Even the casting of Mia Wasikowska as Edith seems a smart aesthetic choice. Her golden hair fits with her golden dresses and her rich upbringing. Her father's house is decadent, and it's a far cry from the broken down old ruin she would move to with Thomas and Lucille. Their dark clothing and black hair contrast with Edith's golden color pallet and serve as a warning in case there were any doubt.

Those dark clothes also look noticeably tighter than the clothing on everyone else. At one point Edith remarks to her father that Thomas is in a fancy suit that appears to be at least 10 years old. It's clearly his father's suit, and Lucille's dress doesn't appear all too different from the one their mother was wearing in the painting that catches Edith's eye in one scene. Yet these siblings share with Edith that their parents were the evil responsible for raising them to be whatever it is that they are. The father was notably absent, and their mother tended to lock them away in the upstairs room. They had only each other to entertain themselves.

It is a story of failed parenting if you should choose to see it that way. Not terribly different from "Beasts of No Nation," in which parental figures tend to raise their children in the worst way possible. What they become is far worse than we can imagine. Nevertheless, much like in "Beasts of No Nation" they aren't all bad. In fact, del Toro smartly gives them layers, and allows us time to understand them. Nevertheless there is a sense of mystery about them, their intentions, and how Edith and the ghosts factor into this story of romance and family.

The plot itself is actually fairly simple when it comes down to it. It's even reminiscent of Hitchcock classics, which is to say it isn't something, necessarily, we haven't seen before. Yet del Toro's execution of it is what makes it a must see. Hitchcock fans will, undoubtedly, think of "Notorious" and "Rebecca" as inspirations for del Toro's vision here, and rightfully so. But "Crimson Peak" is also in a similar vein to his own earlier work "Pan's Labyrinth," which was an emotional tale that happened to feature a number of supernatural or fairy tale elements.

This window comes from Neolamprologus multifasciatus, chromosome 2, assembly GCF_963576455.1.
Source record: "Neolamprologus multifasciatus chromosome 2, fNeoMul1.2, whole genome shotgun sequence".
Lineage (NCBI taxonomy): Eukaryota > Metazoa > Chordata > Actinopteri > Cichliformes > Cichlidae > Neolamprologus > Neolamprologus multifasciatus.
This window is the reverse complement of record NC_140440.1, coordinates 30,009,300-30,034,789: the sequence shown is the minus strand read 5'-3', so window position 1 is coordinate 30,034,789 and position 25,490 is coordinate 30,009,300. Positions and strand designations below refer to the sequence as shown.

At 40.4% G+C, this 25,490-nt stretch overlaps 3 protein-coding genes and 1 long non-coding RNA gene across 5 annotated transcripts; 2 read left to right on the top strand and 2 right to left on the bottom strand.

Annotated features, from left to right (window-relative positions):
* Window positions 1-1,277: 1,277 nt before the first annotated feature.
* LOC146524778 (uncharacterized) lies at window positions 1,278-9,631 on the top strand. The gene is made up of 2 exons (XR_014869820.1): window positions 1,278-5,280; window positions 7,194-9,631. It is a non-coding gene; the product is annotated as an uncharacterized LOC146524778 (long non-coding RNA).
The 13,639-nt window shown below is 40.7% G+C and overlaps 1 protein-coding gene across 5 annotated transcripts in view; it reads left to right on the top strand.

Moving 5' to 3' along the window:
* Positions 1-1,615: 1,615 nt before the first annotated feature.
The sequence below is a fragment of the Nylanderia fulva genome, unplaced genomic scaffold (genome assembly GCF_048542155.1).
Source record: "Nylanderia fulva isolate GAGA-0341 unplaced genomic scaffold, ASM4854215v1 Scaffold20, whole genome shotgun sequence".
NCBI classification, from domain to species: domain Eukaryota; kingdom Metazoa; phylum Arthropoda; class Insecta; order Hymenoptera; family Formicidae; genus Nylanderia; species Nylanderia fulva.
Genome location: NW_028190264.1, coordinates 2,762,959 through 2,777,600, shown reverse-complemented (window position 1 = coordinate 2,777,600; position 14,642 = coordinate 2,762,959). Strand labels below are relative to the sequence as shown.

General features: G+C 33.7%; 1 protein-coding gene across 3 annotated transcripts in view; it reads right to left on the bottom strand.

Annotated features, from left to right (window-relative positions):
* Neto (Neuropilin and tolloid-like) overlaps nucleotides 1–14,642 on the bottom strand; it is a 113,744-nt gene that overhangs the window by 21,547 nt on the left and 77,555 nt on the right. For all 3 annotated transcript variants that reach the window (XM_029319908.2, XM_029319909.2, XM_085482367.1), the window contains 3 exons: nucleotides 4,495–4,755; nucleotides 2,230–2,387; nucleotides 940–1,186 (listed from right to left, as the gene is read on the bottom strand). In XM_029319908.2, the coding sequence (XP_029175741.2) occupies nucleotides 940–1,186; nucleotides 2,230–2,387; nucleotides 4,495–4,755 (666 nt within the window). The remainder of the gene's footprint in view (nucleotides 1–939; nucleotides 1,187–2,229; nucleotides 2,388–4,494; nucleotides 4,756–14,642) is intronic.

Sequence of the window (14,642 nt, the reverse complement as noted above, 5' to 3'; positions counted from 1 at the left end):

I should stop before I say too much, because, after all, this isn't the sort of film you'd want to hear too much about before seeing. Suffice it to say, Guillermo del Toro is without a doubt, one of the most brilliant visual filmmakers working today. "Crimson Peak" feels like a blast from the past, not just because of its setting, but thanks, in large part, to its similarities to classic Hollywood films. I assure you, that's a good thing. Whether I like all of his films or not, he is a filmmaker who is sure to deliver a unique visual spectacle. And this is, without question, one of his best films. The emotions are real, whether its the familial ones or the romantic ones. And, in true del Toro fashion, the terror is real too.